AUTHOR'S PREFACE TO THE FIRST EDITION, 1884. The following chapters are, in a certain sense, executing a bequest. It was no less a man than Karl Marx who had reserved to himself the privilege of displaying the results of Morgan's investigations in connection with his own materialistic conception of history—which I might call ours within certain limits. He wished thus to elucidate the full meaning of this conception. For in America, Morgan had, in a manner, discovered anew the materialistic conception of history, originated by Marx forty years ago. In comparing barbarism and civilization, he had arrived, in the main, at the same results as Marx. And just as "Capital" was zealously plagiarized and persistently passed over in silence by the professional economists in Germany, so Morgan's "Ancient Society"[1]was treated by the spokesmen of "prehistoric" science in England. My work can offer only a meager substitute for that which my departed friend was not destined to accomplish. But in his copious extracts from Morgan, I have critical notes which I herewith reproduce as fully as feasible. According to the materialistic conception, the decisive element of history is pre-eminently the production and reproduction of life and its material requirements. This implies, on the one hand, the production of the means of existence (food, clothing, shelter and the necessary tools); on the other hand, the generation of children, the propagation of the species. The social institutions, under which the people of a certain historical period and of a certain country are living, are dependent on these two forms of production; partly on the development of labor, partly on that of the family. The less labor is developed, and the less abundant the quantity of its production and, therefore, the wealth of society, the more society is seen to be under the domination of sexual ties. However, under this formation based on sexual ties, the productivity of labor is developed more and more. At the same time, private property and exchange, distinctions of wealth, exploitation of the labor power of others and, by this agency, the foundation of class antagonism, are formed. These new elements of society strive in the course of time to adapt the old state of society to the new conditions, until the impossibility of harmonizing these two at last leads to a complete revolution. The old form of society founded on sexual relations is abolished in the clash with the recently developed social classes. A new society steps into being, crystallized into the state. The units of the latter are no longer sexual, but local groups; a society in which family relations are entirely subordinated to property relations, thereby freely developing those class antagonisms and class struggles that make up the contents of all written history up to the present time. Morgan deserves great credit for rediscovering and re-establishing in its main outlines this foundation of our written history, and of finding in the sexual organizations of the North American Indians the key that opens all the unfathomable riddles of most ancient Greek, Roman and German history. His book is not the work of a short day. For more than forty years he grappled with the subject, until he mastered it fully. Therefore his work is one of the few epochal publications of our time. In the following demonstrations, the reader will, on the whole, easily distinguish what originated with Morgan and what was added by myself. In the historical sections on Greece and Rome, I have not limited myself to Morgan's material, but have added as much as I could supply. The sections on Celts and Germans essentially belong to me. Morgan had only sources of minor quality at his disposal, and for German conditions—aside from Tacitus—only the worthless, unbridled falsifications of Freeman. The economic deductions, sufficient for Morgan's purpose, but wholly inadequate for mine, were treated anew by myself. And lastly I am, of course, responsible for all final conclusions, unless Morgan is expressly quoted.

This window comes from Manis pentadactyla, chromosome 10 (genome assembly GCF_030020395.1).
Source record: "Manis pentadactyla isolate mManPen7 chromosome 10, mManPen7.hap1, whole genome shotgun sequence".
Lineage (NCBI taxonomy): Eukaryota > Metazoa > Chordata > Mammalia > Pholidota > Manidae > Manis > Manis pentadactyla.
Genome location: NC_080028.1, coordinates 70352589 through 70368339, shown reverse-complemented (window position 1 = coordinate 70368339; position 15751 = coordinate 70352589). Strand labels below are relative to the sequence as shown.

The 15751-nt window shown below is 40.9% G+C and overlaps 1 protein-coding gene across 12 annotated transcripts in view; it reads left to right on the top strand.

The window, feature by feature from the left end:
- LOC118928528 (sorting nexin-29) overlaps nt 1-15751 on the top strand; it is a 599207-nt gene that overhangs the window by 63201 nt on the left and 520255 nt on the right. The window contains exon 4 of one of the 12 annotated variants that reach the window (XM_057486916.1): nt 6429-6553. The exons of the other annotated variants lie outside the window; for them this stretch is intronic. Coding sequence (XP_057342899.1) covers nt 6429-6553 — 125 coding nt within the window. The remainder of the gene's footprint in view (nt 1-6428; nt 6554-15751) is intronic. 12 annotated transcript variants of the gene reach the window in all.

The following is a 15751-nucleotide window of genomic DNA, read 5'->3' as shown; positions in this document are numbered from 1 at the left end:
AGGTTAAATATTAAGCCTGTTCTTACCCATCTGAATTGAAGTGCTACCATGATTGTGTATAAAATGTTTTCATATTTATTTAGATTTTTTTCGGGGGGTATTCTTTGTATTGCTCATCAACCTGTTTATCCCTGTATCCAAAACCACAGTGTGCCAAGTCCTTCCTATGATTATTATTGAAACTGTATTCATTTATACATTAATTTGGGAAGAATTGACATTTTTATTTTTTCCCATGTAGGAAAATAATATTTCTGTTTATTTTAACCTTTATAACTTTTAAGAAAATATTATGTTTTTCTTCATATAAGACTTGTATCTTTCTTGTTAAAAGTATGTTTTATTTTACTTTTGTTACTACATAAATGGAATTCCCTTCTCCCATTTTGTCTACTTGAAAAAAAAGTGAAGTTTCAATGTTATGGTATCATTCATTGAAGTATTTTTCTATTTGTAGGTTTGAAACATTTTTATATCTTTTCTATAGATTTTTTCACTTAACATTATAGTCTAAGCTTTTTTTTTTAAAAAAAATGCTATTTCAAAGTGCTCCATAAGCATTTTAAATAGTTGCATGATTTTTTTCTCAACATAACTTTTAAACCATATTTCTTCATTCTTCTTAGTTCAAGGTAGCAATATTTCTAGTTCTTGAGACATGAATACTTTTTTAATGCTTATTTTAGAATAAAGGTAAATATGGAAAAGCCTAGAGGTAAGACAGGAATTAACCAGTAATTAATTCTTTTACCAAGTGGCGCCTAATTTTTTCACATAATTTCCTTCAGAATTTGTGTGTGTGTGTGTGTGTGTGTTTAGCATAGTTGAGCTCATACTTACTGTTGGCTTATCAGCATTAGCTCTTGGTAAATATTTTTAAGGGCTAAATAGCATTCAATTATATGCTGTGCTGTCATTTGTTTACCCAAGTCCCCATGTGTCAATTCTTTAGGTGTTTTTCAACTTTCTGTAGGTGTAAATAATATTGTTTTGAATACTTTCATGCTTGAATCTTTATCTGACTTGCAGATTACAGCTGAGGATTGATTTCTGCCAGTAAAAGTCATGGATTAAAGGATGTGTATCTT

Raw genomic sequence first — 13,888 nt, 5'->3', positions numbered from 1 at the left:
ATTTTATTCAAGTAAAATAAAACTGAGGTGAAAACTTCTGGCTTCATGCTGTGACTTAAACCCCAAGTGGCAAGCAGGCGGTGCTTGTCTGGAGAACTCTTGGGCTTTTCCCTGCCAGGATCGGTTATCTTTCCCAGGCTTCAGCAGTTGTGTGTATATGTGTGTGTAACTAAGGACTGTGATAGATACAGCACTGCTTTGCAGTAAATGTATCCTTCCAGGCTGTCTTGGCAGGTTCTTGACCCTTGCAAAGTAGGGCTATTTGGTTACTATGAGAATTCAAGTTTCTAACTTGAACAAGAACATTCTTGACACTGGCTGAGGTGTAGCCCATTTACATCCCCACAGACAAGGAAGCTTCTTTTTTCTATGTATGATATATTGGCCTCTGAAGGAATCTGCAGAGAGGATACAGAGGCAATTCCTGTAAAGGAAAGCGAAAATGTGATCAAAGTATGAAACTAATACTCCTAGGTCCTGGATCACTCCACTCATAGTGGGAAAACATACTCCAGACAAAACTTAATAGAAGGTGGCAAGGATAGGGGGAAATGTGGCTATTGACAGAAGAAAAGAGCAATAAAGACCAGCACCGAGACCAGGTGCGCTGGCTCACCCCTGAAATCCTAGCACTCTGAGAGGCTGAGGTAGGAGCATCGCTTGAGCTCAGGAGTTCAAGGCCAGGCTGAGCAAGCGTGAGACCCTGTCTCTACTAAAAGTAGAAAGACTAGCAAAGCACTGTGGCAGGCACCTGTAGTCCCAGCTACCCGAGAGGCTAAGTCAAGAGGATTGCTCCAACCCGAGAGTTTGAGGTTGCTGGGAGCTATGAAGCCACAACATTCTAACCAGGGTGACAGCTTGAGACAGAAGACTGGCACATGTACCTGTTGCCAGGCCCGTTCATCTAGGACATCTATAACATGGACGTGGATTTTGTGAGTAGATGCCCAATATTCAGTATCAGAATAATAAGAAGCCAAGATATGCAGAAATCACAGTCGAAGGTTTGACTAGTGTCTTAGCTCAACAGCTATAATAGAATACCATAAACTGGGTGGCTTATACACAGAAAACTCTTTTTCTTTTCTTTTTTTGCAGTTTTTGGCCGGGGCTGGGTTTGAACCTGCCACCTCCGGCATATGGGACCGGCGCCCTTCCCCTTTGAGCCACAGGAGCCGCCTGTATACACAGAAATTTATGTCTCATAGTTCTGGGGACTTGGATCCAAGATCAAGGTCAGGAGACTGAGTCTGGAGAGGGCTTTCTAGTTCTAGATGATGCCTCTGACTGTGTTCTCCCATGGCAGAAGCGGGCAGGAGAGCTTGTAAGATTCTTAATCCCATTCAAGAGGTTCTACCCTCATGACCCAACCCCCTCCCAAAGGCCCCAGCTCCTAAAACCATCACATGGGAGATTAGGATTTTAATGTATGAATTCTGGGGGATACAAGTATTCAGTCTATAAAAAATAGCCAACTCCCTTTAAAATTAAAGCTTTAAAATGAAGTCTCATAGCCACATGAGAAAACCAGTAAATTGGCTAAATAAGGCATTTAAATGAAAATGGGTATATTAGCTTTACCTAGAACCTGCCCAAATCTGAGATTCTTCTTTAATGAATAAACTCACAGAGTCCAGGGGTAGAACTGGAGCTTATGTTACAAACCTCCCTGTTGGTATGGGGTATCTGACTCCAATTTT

Frederick Engels.